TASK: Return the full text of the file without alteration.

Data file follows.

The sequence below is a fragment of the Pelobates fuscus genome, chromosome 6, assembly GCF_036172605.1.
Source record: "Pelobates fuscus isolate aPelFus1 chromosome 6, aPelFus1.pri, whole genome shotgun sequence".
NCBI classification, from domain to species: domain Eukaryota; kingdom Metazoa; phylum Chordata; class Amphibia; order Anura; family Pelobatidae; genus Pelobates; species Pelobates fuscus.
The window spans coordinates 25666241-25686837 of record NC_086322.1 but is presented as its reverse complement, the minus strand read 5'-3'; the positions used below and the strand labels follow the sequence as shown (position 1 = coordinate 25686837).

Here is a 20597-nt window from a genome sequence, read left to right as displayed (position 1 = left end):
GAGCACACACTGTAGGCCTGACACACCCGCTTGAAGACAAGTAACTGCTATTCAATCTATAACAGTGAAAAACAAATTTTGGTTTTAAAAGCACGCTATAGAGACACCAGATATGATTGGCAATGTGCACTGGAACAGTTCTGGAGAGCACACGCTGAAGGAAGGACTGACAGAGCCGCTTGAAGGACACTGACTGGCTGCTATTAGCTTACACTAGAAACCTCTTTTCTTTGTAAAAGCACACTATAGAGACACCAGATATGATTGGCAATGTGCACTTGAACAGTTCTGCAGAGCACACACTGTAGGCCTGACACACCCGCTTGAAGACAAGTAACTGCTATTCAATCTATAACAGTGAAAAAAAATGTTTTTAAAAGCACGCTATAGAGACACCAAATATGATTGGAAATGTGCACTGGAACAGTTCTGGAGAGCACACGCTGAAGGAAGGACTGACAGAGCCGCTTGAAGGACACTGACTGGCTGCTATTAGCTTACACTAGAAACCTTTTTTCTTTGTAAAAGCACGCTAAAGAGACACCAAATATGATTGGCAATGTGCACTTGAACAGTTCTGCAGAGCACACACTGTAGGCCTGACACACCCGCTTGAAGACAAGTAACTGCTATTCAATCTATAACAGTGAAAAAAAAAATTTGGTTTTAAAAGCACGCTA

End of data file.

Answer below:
The sequence below is a fragment of the Pelobates fuscus genome, chromosome 6, assembly GCF_036172605.1.
Source record: "Pelobates fuscus isolate aPelFus1 chromosome 6, aPelFus1.pri, whole genome shotgun sequence".
NCBI classification, from domain to species: domain Eukaryota; kingdom Metazoa; phylum Chordata; class Amphibia; order Anura; family Pelobatidae; genus Pelobates; species Pelobates fuscus.
The window spans coordinates 25666241-25686837 of record NC_086322.1 but is presented as its reverse complement, the minus strand read 5'-3'; the positions used below and the strand labels follow the sequence as shown (position 1 = coordinate 25686837).

Here is a 20597-nt window from a genome sequence, read left to right as displayed (position 1 = left end):
GAGCACACACTGTAGGCCTGACACACCCGCTTGAAGACAAGTAACTGCTATTCAATCTATAACAGTGAAAAACAAATTTTGGTTTTAAAAGCACGCTATAGAGACACCAGATATGATTGGCAATGTGCACTGGAACAGTTCTGGAGAGCACACGCTGAAGGAAGGACTGACAGAGCCGCTTGAAGGACACTGACTGGCTGCTATTAGCTTACACTAGAAACCTCTTTTCTTTGTAAAAGCACACTATAGAGACACCAGATATGATTGGCAATGTGCACTTGAACAGTTCTGCAGAGCACACACTGTAGGCCTGACACACCCGCTTGAAGACAAGTAACTGCTATTCAATCTATAACAGTGAAAAAAAATGTTTTTAAAAGCACGCTATAGAGACACCAAATATGATTGGAAATGTGCACTGGAACAGTTCTGGAGAGCACACGCTGAAGGAAGGACTGACAGAGCCGCTTGAAGGACACTGACTGGCTGCTATTAGCTTACACTAGAAACCTTTTTTCTTTGTAAAAGCACGCTAAAGAGACACCAAATATGATTGGCAATGTGCACTTGAACAGTTCTGCAGAGCACACACTGTAGGCCTGACACACCCGCTTGAAGACAAGTAACTGCTATTCAATCTATAACAGTGAAAAAAAAAATTTGGTTTTAAAAGCACGCTA